New evidence the Virginia Attorney General's Office has characterized as compelling could prove that a fatal Augusta County fire did not happen the way a jury was told it did more than two decades ago.
That jury convicted Michael Leroy Ledford, 44, of arson and murder in the Oct. 10, 1999, blaze that asphyxiated his son, Zachary, hours after his 1st birthday party. Ledford is asking the Virginia Court of Appeals to grant a writ of actual innocence to clear his name and free him from a 50-year prison sentence.
His lawyers contend that scientific fire testing proves that the fire did not happen the way that Ledford, who is said to have a cognitive impairment, stated it did in a false, "coerced" confession. A timeline of events that night and expert opinions also prove he could not have set the fire by other means, they said.
A state arson investigator changed his initial conclusions about the fire to fit the confession made weeks later, argue Ledford's lawyers with Baker Botts LLP and the Mid-Atlantic Innocence Project in their petition to the appeals court.
"Ledford confessed to something that did not happen," his petition asserts.
The case shares similarities with - and has been likened by some experts to - the high-profile case of Cameron Todd Willingham, a Texas man executed for the 1999 arson deaths of his three daughters that numerous fire experts later concluded was not an arson.
Willingham's behavior around the time of the fire and afterward, like Ledford's, was seen as suspicious. Unlike Ledford, however, Willingham did not confess.
Authorities in Augusta remain adamant that overwhelming evidence shows that Ledford is guilty, despite any fire test results.
And the Virginia Attorney General's Office, in its 67-page response to the petition, concluded, "Considered against the entire record, Ledford's assertion that his convictions were the result of a false confession as established by new testing is not supported by the evidence."
Nevertheless, the attorney general's office also told the appeals court that the fire test report, and the opinions of experts based in part on the report, "are compelling."
"This evidence reflects that it is highly unlikely that the fire in Ledford's case ignited in the seat of the chair, as was believed based upon Ledford's second interview and statement," the office wrote in its response.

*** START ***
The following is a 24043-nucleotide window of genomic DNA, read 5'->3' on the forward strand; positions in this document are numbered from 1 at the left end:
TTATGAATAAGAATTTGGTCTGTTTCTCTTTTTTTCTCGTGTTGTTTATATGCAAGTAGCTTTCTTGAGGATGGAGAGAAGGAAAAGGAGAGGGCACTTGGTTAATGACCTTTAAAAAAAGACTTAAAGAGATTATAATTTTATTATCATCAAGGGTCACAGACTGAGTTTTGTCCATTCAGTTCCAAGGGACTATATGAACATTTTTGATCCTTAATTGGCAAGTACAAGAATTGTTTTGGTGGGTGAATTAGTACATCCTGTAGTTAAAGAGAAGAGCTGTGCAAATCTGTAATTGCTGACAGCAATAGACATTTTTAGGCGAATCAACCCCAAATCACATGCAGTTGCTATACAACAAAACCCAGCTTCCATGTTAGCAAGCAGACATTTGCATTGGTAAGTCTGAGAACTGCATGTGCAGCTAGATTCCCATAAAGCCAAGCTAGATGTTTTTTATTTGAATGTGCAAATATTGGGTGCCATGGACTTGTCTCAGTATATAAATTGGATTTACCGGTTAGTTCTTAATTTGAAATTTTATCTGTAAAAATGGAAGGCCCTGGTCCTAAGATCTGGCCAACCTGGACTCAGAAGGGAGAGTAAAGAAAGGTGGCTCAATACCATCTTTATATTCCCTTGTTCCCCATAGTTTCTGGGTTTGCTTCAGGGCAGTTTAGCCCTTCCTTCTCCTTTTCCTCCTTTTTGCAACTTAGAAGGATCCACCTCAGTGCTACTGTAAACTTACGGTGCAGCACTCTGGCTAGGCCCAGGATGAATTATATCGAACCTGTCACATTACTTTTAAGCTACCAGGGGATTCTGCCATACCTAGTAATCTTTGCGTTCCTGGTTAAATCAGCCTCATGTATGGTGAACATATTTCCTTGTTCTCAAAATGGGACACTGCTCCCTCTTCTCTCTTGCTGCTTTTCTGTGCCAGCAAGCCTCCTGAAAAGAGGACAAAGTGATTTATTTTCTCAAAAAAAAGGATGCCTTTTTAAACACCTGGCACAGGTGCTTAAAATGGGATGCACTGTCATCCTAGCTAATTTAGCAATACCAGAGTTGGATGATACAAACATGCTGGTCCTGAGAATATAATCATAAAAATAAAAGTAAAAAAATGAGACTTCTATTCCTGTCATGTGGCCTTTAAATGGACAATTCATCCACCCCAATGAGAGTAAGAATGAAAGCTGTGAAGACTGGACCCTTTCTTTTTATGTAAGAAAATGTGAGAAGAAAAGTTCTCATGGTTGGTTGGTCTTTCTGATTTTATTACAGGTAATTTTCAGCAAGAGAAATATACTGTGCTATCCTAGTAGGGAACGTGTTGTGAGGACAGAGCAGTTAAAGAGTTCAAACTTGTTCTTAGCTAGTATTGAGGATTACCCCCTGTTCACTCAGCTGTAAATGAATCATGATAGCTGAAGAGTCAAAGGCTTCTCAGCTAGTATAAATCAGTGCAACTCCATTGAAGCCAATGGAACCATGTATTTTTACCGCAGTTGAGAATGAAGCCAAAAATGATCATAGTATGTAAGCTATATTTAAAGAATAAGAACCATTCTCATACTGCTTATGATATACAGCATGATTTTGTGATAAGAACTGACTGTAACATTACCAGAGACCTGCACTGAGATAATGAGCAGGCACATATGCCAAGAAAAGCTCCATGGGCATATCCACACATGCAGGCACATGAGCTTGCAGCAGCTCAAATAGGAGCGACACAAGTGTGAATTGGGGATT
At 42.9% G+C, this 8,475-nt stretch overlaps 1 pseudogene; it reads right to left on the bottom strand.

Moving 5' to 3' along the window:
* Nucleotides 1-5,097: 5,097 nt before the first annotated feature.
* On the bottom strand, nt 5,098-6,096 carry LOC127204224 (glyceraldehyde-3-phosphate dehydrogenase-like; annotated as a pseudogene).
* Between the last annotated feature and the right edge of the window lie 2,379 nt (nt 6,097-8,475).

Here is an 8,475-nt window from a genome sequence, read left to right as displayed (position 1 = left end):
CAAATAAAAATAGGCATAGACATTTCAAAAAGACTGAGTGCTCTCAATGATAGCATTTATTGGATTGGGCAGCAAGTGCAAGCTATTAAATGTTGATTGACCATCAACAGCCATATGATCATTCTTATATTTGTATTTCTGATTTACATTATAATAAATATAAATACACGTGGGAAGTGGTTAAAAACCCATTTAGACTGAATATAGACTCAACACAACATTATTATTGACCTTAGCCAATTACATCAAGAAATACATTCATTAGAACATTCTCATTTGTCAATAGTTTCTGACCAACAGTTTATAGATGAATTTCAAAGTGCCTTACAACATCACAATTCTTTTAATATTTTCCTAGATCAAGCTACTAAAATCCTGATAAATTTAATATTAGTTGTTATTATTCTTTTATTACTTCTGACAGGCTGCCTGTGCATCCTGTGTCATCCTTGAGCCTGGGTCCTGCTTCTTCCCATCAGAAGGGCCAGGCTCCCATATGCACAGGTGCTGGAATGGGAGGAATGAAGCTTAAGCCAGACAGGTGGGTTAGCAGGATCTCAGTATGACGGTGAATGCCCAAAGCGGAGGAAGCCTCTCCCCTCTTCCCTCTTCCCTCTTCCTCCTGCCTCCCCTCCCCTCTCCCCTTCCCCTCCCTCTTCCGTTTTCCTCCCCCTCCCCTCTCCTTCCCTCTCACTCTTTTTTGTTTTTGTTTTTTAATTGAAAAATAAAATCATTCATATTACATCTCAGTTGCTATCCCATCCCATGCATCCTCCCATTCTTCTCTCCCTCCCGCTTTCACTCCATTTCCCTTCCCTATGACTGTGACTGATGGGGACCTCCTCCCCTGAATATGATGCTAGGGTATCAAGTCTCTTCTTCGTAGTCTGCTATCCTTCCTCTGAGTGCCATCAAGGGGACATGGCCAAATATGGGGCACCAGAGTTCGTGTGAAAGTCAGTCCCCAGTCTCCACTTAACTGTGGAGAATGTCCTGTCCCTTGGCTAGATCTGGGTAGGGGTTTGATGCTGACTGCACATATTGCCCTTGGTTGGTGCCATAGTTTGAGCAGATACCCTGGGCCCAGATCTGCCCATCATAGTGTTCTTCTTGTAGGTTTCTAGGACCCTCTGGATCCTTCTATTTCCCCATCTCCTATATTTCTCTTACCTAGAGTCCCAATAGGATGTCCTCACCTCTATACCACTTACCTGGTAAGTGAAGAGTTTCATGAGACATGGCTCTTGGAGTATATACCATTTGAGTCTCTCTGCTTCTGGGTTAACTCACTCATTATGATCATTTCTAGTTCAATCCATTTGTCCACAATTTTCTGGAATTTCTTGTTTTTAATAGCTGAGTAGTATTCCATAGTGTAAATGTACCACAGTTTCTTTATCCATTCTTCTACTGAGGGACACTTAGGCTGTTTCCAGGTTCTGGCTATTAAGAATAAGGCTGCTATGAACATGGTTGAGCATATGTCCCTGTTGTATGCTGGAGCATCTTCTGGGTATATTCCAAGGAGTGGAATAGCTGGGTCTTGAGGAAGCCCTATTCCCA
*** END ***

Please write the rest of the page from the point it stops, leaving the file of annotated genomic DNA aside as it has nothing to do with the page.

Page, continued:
The attorney general added that the evidence "may support a finding that Ledford was innocent of the arson and murder."
Photographs of the damage caused in seven test fires conducted by experts in 2016 clearly indicate that the fire did not begin the way Ledford claimed. Instead, the test fires - in conditions replicating the 1999 apartment - reflect the kind of damage that would be expected if the fire started the way the state police first said it did.
The attorney general's office is asking the appeals court for a hearing on whether that new evidence can be considered by the court under the state's writ of actual innocence law.
In many states, evidence of innocence discovered years after a case is over can be taken back to the same court where the conviction occurred for consideration and possibly exoneration.
But not in Virginia where, for the most part, new evidence of innocence can be brought to the court's attention only within 21 days of a conviction becoming final. The purpose of the rule, one of the toughest in the country, is to provide finality to convictions.
Virginia has two exceptions to the 21-day rule in which people can seek writs of actual innocence. One involves biological (DNA) evidence and is considered by the Virginia Supreme Court.
Innocence claims such as Ledford's, which do not involve biological evidence, are handled by the Virginia Court of Appeals under a law enacted in 2004.
The law requires that such evidence could not have been discovered by available scientific testing at the time of his trial and that the evidence be "new," and not merely cumulative. The attorney general's office is asking the appeals court for a hearing to determine if the new evidence in Ledford's case meets those requirements.
Of the several hundred nonbiological writ petitions filed since the law was passed, fewer than a half-dozen have been granted, and most of those were cases where the attorney general agreed a writ of actual innocence was warranted.
Ledford lost a bid for a writ of actual innocence in the appeals court in 2006. Last year, the law was modified, permitting Ledford a second chance and the opportunity to introduce the 2016 testing.
The standard of proof required to win a writ was also lowered last year. Petitioners had been required to show by new, clear and convincing evidence that no rational trier of fact would have found guilt beyond a reasonable doubt. The new change requires they prove only by a "preponderance" of the evidence that no trier fact would have convicted beyond a reasonable doubt.